Cherry trees are well known for their beautiful spring blooms. They line the Willamette River in downtown Portland and bloom just as spring arrives and the cold leaves us behind. It’s a favorite time of year for Portland residents, which is why they often add the tree to their own yards as well.
While the cherry tree is a wonderful sight to behold each spring, if you are an owner of such genus, then you know that there are Oregon bugs that love your trees as much as you do. So, which ones do you have to look out for and prevent against? Here, we’ll outline some of the competitors facing Cherry trees.
This reddish-colored moth can be identified by the irregular light and dark bands on its wings and gets its name as the larvae skeletonize and roll leaves. This Oregon bug thinks your tree is delicious. To know if it’s messing with yours look for skeletonizing, which looks like burned leaf tips. Unfortunately, there are no products registered to control this pest, so contact a local arborist to determine your options.
This aphid is black in color and is the only black aphid that likes cherry trees, so it’s pretty easy to identify. These bugs cause leaves to curl, reduce growth, and can cause fatal damage, especially to young, delicate trees. It also deposits honeydew on cherries, which can be difficult to remove.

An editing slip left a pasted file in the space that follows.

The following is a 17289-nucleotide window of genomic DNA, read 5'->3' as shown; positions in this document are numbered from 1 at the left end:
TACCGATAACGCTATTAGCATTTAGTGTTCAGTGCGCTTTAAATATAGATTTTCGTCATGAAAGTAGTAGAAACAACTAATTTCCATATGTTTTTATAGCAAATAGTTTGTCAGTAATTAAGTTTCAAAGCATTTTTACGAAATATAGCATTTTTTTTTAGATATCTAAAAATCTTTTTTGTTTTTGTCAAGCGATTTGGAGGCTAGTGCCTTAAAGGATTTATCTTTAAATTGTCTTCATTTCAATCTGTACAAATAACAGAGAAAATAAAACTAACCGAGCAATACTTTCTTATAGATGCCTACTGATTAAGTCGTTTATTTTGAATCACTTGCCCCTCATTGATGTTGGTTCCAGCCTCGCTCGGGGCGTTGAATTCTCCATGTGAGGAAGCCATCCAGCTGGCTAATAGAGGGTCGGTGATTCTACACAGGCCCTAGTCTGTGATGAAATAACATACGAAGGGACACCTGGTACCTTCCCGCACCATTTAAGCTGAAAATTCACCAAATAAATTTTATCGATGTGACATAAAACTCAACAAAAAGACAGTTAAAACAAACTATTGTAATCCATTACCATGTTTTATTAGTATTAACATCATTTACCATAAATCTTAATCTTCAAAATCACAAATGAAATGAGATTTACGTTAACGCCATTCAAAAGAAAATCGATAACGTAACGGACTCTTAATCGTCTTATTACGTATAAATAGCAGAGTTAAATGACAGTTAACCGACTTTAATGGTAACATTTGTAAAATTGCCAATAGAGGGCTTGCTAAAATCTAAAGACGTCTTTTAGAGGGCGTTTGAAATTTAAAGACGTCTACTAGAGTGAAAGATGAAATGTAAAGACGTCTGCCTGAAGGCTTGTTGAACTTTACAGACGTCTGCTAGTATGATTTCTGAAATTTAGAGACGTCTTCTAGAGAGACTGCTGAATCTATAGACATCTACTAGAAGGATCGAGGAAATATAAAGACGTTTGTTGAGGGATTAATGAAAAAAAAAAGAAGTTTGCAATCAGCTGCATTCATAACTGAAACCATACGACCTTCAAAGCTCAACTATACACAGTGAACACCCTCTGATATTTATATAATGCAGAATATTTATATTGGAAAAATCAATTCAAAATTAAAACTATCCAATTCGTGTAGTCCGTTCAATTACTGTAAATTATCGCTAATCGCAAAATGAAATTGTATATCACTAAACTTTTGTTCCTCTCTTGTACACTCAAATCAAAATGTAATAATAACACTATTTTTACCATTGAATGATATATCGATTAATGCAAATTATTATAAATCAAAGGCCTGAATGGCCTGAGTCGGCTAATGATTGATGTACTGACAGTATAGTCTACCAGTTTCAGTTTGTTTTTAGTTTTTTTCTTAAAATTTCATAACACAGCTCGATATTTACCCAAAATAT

While leaf curling is a clear indicator of an infestation, it’s easier to manage this pest early on so don’t wait for this sign. Instead, look early on for shoots before bud-break. While there are numerous pesticides to remove this pest, avoid broad-spectrum insecticides, as this will harm its natural enemies making its removal more challenging.
This Oregon bug, also known as cherry sawfly, is a glossy black wasp that’s named for its resemblance to a slug in its larval stage. This bug attacks your tree on two fronts. As a larva it feeds on the tops of leaves, skeletonizing them. Secondarily, heavy feeding leads to significant leaf drop, particularly in young trees. Keep an eye out for these slug-looking larvae in August and September when their population tends to build up.Thankfully, this is less likely to occur in small Oregon backyards, but if you do spot them, the larvae can either be picked off or washed away with a strong stream of water.
This worm is brown, gray or greenish and most damaging to trees that have high weeds growing at the base. It causes it damage at night and can leave the buds and leaves of your Cherry tree with major damage. It is often controlled with dormant or delayed dormant sprays, but they can be difficult to control, so you may want to consult with an Oregon arborist.
These long, flat, reddish-brown Oregon bugs are easily identified by the pincers on their abdomen. Sometimes they can fly; other times they are wingless. While they are not harmful to humans or animals, they may give you a small pinch, and even more likely, emit an unfortunate order. While these Oregon bugs are often beneficial as they eat small insects, they are known to chew small holes in the leaves and fruit of vegetable and ornamental trees, including the ever-popular Cherry tree. If you notice this bug, there are a number of chemicals you can use to rid them from your tree.